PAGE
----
Multiculturalism, defined as “the policy or process whereby the distinctive identities of the cultural groups within such a society are maintained or supported” (Oxford Dictionary) has been a fact of life in the UK society for centuries. The presence of many different cultures and ethnic groups helps shape the general experiences of living and contributes to the vibrancy in the UK today. However, navigating multicultural experiences in a modern society can be challenging and anxiety-provoking.

People from new and different cultural groups may be negatively stereotyped and heavily discriminated against because of their differences from a main culture. On the other hand, people of a dominant culture group may feel challenged and threatened by people and experiences that seem unfamiliar or strange. On a personal level, how we perceive the differences between our own cultural and identity group and those of others can define our sense of self. How do I fit in? Will I be accepted for who I am? What if I am no longer who I was, would my friends and family accept me? Finding the place of belonging is even more complicated for those of us who stand in the crossroads of multiple cultural lineage.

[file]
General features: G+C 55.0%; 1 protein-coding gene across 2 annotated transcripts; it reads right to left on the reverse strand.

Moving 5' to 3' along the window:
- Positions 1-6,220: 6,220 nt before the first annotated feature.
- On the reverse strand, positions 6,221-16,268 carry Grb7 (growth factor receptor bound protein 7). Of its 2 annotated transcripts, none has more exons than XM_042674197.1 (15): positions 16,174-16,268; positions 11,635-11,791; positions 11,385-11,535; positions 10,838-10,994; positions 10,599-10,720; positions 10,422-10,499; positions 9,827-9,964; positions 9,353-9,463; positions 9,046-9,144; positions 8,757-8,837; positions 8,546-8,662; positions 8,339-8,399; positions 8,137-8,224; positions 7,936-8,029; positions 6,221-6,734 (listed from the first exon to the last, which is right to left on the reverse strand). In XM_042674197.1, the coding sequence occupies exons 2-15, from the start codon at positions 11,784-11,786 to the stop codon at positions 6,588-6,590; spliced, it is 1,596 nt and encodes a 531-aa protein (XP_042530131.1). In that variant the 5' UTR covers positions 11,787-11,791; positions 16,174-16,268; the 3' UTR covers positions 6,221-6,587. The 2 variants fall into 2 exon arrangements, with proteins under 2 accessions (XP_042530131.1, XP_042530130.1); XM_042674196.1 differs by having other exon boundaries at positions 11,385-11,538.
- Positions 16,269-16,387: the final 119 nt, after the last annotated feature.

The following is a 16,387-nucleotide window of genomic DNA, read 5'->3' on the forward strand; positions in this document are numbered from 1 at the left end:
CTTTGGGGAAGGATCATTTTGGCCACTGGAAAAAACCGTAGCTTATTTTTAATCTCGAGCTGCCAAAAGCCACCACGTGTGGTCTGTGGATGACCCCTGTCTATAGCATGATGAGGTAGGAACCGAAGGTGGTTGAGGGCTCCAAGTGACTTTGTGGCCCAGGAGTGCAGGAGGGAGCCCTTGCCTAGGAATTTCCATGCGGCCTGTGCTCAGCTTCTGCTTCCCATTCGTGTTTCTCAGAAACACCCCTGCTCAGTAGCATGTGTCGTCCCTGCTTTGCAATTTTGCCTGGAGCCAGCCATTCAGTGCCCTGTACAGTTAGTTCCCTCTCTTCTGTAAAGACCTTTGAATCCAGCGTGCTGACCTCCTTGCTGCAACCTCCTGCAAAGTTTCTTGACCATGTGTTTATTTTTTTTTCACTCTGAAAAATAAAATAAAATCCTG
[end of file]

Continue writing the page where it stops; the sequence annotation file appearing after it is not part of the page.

Cultural considerations play a relevant role in the psychotherapy I provide. I understand both the therapist’s and client’s cultures play a role in the therapeutic dynamic.

  • I also recognise that the likelihood of a person seeking help, receptiveness towards different forms of treatment, and how successful interventions are can all be profoundly affected by cultural considerations.
  • I take into account multicultural considerations such as:
  • The relationship between mental health and stigma in different cultures
  • Sensitivity to racism and ethnocentrism
  • Cultural values and the ways in which culture shapes family relationships, ethics, core beliefs, and communication styles
  • Variations in communication styles across cultures; some cultures prefer close contact while others need more personal space in therapy
  • Some cultures encourage people to be open and animated while others value those who keep their problems to themselves.

For many years, I have worked with multicultural issues and have had clients from all over the world as well as those who are first-generation British with parents and grandparents who grew up in a different culture. I also have personal experiences in navigating cultural differences, and experience in social and cultural anthropology, which makes me sensitive to multicultural issues.